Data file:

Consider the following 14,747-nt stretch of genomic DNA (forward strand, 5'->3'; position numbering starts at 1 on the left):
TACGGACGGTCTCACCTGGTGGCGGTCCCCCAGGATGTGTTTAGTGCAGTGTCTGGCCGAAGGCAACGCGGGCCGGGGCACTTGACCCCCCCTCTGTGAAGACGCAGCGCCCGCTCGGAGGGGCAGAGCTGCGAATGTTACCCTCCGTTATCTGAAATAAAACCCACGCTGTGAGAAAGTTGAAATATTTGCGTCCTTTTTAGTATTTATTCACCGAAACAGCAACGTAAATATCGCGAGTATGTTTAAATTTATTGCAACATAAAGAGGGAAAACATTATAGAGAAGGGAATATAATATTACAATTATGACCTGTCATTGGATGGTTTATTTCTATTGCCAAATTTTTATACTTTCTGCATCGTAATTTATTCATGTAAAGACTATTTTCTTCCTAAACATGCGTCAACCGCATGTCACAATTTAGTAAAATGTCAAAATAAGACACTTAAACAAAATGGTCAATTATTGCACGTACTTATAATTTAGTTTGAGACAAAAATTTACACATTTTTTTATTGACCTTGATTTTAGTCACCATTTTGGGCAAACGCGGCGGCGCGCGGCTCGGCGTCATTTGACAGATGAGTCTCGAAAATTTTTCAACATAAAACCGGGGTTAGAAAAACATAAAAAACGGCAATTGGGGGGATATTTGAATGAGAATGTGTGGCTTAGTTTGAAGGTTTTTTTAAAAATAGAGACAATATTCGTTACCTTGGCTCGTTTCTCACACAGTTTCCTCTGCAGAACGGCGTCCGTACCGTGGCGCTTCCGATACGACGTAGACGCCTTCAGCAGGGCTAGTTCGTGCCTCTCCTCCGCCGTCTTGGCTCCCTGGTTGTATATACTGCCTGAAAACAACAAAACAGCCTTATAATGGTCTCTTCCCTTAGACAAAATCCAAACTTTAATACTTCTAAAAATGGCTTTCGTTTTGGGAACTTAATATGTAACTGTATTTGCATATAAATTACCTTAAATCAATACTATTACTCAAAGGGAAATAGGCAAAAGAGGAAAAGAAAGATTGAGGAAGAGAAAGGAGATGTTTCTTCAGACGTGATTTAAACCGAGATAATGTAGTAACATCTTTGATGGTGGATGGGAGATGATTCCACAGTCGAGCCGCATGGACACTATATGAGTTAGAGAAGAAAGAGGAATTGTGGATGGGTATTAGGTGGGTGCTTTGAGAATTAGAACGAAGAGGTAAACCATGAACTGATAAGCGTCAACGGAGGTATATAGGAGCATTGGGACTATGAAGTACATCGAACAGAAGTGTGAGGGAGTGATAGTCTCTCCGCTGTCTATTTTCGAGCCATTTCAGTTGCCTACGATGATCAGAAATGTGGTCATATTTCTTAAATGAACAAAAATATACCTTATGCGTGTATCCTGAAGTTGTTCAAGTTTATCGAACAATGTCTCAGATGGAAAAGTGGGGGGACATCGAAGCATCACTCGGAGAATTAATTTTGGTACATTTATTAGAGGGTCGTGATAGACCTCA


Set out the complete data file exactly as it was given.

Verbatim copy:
Consider the following 14,747-nt stretch of genomic DNA (forward strand, 5'->3'; position numbering starts at 1 on the left):
TACGGACGGTCTCACCTGGTGGCGGTCCCCCAGGATGTGTTTAGTGCAGTGTCTGGCCGAAGGCAACGCGGGCCGGGGCACTTGACCCCCCCTCTGTGAAGACGCAGCGCCCGCTCGGAGGGGCAGAGCTGCGAATGTTACCCTCCGTTATCTGAAATAAAACCCACGCTGTGAGAAAGTTGAAATATTTGCGTCCTTTTTAGTATTTATTCACCGAAACAGCAACGTAAATATCGCGAGTATGTTTAAATTTATTGCAACATAAAGAGGGAAAACATTATAGAGAAGGGAATATAATATTACAATTATGACCTGTCATTGGATGGTTTATTTCTATTGCCAAATTTTTATACTTTCTGCATCGTAATTTATTCATGTAAAGACTATTTTCTTCCTAAACATGCGTCAACCGCATGTCACAATTTAGTAAAATGTCAAAATAAGACACTTAAACAAAATGGTCAATTATTGCACGTACTTATAATTTAGTTTGAGACAAAAATTTACACATTTTTTTATTGACCTTGATTTTAGTCACCATTTTGGGCAAACGCGGCGGCGCGCGGCTCGGCGTCATTTGACAGATGAGTCTCGAAAATTTTTCAACATAAAACCGGGGTTAGAAAAACATAAAAAACGGCAATTGGGGGGATATTTGAATGAGAATGTGTGGCTTAGTTTGAAGGTTTTTTTAAAAATAGAGACAATATTCGTTACCTTGGCTCGTTTCTCACACAGTTTCCTCTGCAGAACGGCGTCCGTACCGTGGCGCTTCCGATACGACGTAGACGCCTTCAGCAGGGCTAGTTCGTGCCTCTCCTCCGCCGTCTTGGCTCCCTGGTTGTATATACTGCCTGAAAACAACAAAACAGCCTTATAATGGTCTCTTCCCTTAGACAAAATCCAAACTTTAATACTTCTAAAAATGGCTTTCGTTTTGGGAACTTAATATGTAACTGTATTTGCATATAAATTACCTTAAATCAATACTATTACTCAAAGGGAAATAGGCAAAAGAGGAAAAGAAAGATTGAGGAAGAGAAAGGAGATGTTTCTTCAGACGTGATTTAAACCGAGATAATGTAGTAACATCTTTGATGGTGGATGGGAGATGATTCCACAGTCGAGCCGCATGGACACTATATGAGTTAGAGAAGAAAGAGGAATTGTGGATGGGTATTAGGTGGGTGCTTTGAGAATTAGAACGAAGAGGTAAACCATGAACTGATAAGCGTCAACGGAGGTATATAGGAGCATTGGGACTATGAAGTACATCGAACAGAAGTGTGAGGGAGTGATAGTCTCTCCGCTGTCTATTTTCGAGCCATTTCAGTTGCCTACGATGATCAGAAATGTGGTCATATTTCTTAAATGAACAAAAATATACCTTATGCGTGTATCCTGAAGTTGTTCAAGTTTATCGAACAATGTCTCAGATGGAAAAGTGGGGGGACATCGAAGCATCACTCGGAGAATTAATTTTGGTACATTTATTAGAGGGTCGTGATAGACCTCA